We get used to talking about the failure of the private sector to deliver proper pension outcomes.
We are incensed by the shortcomings in governance that has allowed well funded local government schemes to feed the City’s insatiable need for fees.
But when we get a public pension scheme that gets it right and uses private sector fund management for the good of members, the body pension and the taxpayer, we fall silent.
So what’s the PPF?
The PPF started on 6 April 2005 in response to public concern that when employers sponsoring defined benefit pension schemes became insolvent, scheme members could lose some or all of their pension if the scheme was underfunded. Besides offering compensation to those pension scheme members affected by insolvencies the Government hoped that the existence of the PPF would improve confidence in pension schemes generally
The PPF pays two levels of compensation:
- Any member who is over their normal retirement age or who retired early due to ill health will receive 100% of the pension they are currently receiving.
- Other members will receive the 90% level of compensation capped at a certain level. For the year from 1 April 2011, the cap is £33,219.36 per annum for members at age 65. From 2013, the cap will also increase by 3% for each year of service over 20 years.
The PPF also offers a dependent’s pension of half the member’s entitlement
How’s the Pension Protection Fund doing?
The PPF doesn’t do PR – it tells you how it is and asks you to draw your own conclusions
It’s most recent statement on funding the levy it imposes on surviving pension schemes has been well received.
In its disclosures to the public it is a model of simplicity
• The aggregate deficit of the 6,057 schemes in the PPF 7800 index is estimated to have increased over the month to £221.1 billion at the end of November 2014, from a deficit of £164.9 billion at the end of October 2014.
• The funding ratio decreased from 87.9 per cent to 84.8 per cent.
• Total assets were £1,232.9 billion and total liabilities were £1,454.0 billion.
• There were 4,781 schemes in deficit and 1,276 schemes in surplus.
This may look like bad news, but in the context of the movements of gilt rates (which impact on liabilities as much as equity returns impact on asset valuations), these numbers have been well received.
The transparency of PPF’s approach both to asset/liability management and to the state of the fund has given reassurance to those within the fund and to those advising on it.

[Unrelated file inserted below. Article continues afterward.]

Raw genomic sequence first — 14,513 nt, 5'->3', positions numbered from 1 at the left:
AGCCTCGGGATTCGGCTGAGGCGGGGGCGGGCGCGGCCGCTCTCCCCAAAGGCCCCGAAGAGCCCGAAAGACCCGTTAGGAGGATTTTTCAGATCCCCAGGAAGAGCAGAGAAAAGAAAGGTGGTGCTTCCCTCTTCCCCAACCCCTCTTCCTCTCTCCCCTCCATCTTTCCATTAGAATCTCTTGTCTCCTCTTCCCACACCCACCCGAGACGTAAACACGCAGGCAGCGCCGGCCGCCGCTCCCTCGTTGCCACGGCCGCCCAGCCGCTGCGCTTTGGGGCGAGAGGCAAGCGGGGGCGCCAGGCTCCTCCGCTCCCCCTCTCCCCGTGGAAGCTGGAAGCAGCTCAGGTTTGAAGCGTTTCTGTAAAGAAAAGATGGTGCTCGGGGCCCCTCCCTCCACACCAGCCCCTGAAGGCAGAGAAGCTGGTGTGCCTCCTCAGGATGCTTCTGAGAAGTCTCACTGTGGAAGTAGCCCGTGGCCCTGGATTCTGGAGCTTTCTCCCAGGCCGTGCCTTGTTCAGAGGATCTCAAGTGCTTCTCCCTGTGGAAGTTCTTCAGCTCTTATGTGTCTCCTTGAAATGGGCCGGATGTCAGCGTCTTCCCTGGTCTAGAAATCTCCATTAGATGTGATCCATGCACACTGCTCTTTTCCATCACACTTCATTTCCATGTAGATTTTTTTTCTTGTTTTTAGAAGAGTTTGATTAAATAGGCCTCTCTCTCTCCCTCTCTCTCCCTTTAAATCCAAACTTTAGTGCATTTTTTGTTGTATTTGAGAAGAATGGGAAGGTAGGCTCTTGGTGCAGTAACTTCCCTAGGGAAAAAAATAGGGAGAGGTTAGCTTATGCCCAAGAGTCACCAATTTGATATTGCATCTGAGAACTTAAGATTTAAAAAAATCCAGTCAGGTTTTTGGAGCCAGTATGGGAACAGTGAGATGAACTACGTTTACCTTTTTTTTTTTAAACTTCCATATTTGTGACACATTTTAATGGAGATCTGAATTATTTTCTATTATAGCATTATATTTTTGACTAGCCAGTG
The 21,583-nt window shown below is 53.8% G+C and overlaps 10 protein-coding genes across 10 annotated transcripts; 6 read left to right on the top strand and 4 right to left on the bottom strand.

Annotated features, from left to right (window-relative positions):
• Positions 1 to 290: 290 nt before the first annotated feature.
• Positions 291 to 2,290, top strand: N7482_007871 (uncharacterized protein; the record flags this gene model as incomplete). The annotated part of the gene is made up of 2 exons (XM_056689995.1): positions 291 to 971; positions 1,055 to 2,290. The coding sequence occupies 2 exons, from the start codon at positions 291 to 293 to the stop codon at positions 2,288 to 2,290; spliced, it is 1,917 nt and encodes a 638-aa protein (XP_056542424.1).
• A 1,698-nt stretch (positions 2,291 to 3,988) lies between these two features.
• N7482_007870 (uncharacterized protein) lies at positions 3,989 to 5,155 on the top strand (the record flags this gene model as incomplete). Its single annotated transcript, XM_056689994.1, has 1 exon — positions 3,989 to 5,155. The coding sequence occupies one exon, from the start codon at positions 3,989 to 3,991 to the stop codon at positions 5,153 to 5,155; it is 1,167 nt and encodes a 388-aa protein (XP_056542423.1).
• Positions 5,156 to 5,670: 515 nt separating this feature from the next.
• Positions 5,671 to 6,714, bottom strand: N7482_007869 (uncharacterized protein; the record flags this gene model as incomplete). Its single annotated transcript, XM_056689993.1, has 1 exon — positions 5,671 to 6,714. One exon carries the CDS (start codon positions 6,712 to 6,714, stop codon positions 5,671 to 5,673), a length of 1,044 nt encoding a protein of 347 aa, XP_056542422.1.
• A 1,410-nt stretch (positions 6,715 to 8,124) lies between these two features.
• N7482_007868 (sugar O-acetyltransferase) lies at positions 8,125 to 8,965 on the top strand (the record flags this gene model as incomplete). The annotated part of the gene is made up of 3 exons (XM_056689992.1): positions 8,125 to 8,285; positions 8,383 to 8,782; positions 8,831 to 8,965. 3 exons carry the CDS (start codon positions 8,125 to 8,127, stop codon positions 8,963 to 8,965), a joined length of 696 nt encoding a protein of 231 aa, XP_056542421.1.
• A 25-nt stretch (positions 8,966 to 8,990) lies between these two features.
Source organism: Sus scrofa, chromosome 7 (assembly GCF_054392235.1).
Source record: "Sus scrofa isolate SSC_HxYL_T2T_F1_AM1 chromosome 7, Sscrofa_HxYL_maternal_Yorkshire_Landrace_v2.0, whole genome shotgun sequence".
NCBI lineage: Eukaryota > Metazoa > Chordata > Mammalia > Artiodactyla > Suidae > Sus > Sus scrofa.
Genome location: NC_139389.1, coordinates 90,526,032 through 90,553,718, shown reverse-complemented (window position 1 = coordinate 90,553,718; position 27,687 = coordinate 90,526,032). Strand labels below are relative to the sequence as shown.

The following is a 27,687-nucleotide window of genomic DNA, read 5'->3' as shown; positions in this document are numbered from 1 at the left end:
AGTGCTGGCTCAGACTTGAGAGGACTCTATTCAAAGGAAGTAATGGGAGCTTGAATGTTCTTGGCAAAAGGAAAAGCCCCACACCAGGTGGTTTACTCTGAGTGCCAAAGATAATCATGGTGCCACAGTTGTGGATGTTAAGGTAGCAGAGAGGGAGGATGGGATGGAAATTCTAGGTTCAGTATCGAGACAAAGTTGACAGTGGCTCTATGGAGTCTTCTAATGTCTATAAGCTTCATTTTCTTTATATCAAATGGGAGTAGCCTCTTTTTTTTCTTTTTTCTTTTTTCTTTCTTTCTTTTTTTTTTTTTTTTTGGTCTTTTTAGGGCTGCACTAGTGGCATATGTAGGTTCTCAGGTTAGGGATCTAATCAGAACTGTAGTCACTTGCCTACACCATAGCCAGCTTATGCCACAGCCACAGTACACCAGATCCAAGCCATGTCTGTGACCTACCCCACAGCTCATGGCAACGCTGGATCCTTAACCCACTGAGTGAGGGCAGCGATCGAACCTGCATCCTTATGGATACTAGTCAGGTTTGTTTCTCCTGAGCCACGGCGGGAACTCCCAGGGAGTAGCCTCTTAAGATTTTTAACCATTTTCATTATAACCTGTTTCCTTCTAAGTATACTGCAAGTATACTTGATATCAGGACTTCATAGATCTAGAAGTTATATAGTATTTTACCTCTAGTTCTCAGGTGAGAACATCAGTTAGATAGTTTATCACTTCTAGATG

And here’s the American comparison
President Barack Obama on Tuesday signed into law legislation that will allow trustees of financially distressed multi-employer pension plans to cut participants’ benefits to prevent the plans from becoming insolvent.
The multi-employer pension provisions are part of a huge $1.1 trillion spending bill — H.R. 83 — that received congressional approval last week.
Under the new law, benefits can be cut if a plan is projected to become insolvent during a current plan year or any of the next 14 years, or any of the next 19 years if the plan’s ratio of inactive participants to active participants exceeds 2-to-1 or if the plan is less than 80% funded.
Participants would have to be given the right to vote on cuts before the benefit reductions could be implemented. However, even if participants rejected the cuts, if a plan is “systemically important” — meaning that it poses a very large risk to the Pension Benefit Guaranty Corp., the federal agency that guarantees participant benefits — the U.S. Treasury Department could override the vote, permitting implementation of a benefits suspension plan.
Certain participants will be shielded from benefit cuts, including retirees age 80 and older and those receiving disability benefits under the plan. Retirees between ages 75 and 79 will face smaller benefit cuts than retirees under age 75.
In addition, benefits cannot be reduced to less than 110% of the benefit guaranteed by the PBGC. Currently, the maximum annual benefit guaranteed by the PBGC to participants in multi-employer plans is $13,000 for a participant with 30 years of service.
Effective next year, the legislation also doubles the premiums multi-employer pension plans pay the PBGC to $26 per participant. The current premium is $12 per plan participant, and had been scheduled to rise to $13 per participant prior to the new law.
(Thanks to Per Andelius for this)
We could sum up more succinctly; “The American equivalent is in a mess”.
It is to the great credit of the successive Governments, the pension industry and most of all to the civil servants who set up and now run the PPF, that we have a safety net that is working.
There are lessons for us to learn.
- By common consent, the PPF is working because it has clear targets; it has a timetable to be self sufficient and is bringing down the levy intelligently (read this article by Spence’s Alan Collins). They have created a plan and stuck to it
- The PPF is working by converting failing private schemes into a successful private/public partnership. Surely there is a lesson for the tPR as it contemplates the wasteland of derelict DC schemes it regulates.
- The structure of the PPF, a Regulatory Own Fund is working well. It admits the assets and liabilities of failing schemes in a well-defined and orderly way. It is the only model we have of a collective pension scheme that does not require a sponsoring employer. The PPF is a case study for those considering how we can make CDC work (without employer support).
So hats off to the PPF, one of the parts of our pension system that is working well. As we look to 2015 and beyond, we should be looking at the success of the PPF.
If you’ve got this far- you deserve some light relief, here is a great little video of Jerry-baiting British wit by way of some festive light relief!